YESTERDAY marked the 30th anniversary of the release of Deacon Blue’s debut album, Raintown. Lead singer Ricky Ross tells Tracey Bryce the Honest Truth about their classic album – and the highs and lows of his musical career.
Tell us about the early days of the band?
The early days were very exciting and, of course, we had no idea back then that we’d still be doing this in 2017!
We spent a lot of time playing gigs in small clubs, colleges and odd one-off appearances.
Our first album was where we really discovered who we were. For me, Lorraine McIntosh became the key to the sound and spirit of what I was trying to create.
She had an understanding of the songs and was always ready to upstage me. In fact, she still is… so she really made myself and the band want to be better.
How did you first meet?
Dougie Vipond was introduced to me by our original keyboard player.
Together, we met everyone else, one by one. Jim Prime was next and how he played became central to Deacon Blue.
Then Graeme Kelling came and was exactly the right guitarist for us.
He gave us something original and was always the coolest.
Lorraine came in and out and, eventually we were scared she’d go off and do something better, so we asked her to join us.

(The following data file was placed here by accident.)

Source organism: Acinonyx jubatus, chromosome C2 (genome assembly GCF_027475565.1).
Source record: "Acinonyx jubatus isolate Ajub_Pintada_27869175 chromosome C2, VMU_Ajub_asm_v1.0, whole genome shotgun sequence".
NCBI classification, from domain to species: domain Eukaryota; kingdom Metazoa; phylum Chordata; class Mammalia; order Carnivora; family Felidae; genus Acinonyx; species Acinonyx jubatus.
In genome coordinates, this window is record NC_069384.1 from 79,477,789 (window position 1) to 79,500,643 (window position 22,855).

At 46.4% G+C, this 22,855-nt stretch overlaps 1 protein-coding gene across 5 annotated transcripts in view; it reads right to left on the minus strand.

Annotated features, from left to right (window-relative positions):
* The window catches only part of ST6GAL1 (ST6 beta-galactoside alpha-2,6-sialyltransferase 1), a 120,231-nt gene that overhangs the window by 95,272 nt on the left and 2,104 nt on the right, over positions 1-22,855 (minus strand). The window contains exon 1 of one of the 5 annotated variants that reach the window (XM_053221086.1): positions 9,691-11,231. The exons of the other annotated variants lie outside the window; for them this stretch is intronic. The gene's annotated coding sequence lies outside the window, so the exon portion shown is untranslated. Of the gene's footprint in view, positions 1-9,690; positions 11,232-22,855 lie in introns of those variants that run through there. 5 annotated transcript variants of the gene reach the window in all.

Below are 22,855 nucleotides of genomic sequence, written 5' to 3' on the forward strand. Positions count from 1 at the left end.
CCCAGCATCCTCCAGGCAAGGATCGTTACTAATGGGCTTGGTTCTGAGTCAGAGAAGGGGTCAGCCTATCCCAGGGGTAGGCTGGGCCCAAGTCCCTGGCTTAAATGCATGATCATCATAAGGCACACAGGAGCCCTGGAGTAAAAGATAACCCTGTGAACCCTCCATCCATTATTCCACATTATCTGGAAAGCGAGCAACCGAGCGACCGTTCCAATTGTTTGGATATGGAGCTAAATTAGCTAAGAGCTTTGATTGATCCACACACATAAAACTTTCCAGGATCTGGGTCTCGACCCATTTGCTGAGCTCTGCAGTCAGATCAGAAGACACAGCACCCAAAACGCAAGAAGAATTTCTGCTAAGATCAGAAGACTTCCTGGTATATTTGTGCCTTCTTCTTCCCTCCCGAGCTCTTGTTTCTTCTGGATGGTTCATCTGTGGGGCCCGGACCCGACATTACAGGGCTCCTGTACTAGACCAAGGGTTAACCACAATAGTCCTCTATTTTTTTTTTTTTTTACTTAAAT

Did you have any idea when you made the album how much of a success it was going to be?
Not in the slightest. If I’m honest, we were just hoping to survive on our label long enough to make another record!
How did you come up with the title, Raintown?
The song had been around for a while and it seemed to set the mood for the whole thing.
Glasgow was a place I took a lot of getting used to. Dundee had always been bright and dry, so Glasgow’s rain seemed to symbolise all the things that working life threw at you.
How long did it take to put together?
We were in the studio for about six weeks all in, but not all of that was used.
We went off to do gigs in the middle and took some time off at Christmas too.
Who are your biggest musical idols?
The Beatles. The Stones. Neil Young and Bruce Springsteen. Joni Mitchell, Carol King, but more than anyone else, Bob Dylan.
What have been the highlights of your 30-year career?
The best bit has undoubtedly been getting to make music when I want.
Any low points?
Plenty…but I think they get forgotten in the scheme of things.
There’s too much to celebrate.
Just how successful was the album?
It was limited. We sold enough not to get thrown off our label but it didn’t really take off until the first single, Real Gone Kid, from the next album came along.
Tell us something we won’t know about Raintown or Deacon Blue?
Jim, Ewen and Graeme once had to film as Little Richard’s backing group.
Richard took a shine to Graeme.
The album artwork is quite something. How did the idea for that come about?
An old friend – Tom Morton – gave me one of Italian-born Scottish photographer Oscar Marzaroli’s books and I instantly loved his work.
Another friend, Frank Boyle, later introduced me to Oscar and we got on really well.
He tried to take a new photograph but it wouldn’t come together so he suggested the shot.
We used his work on some of the later albums, too.
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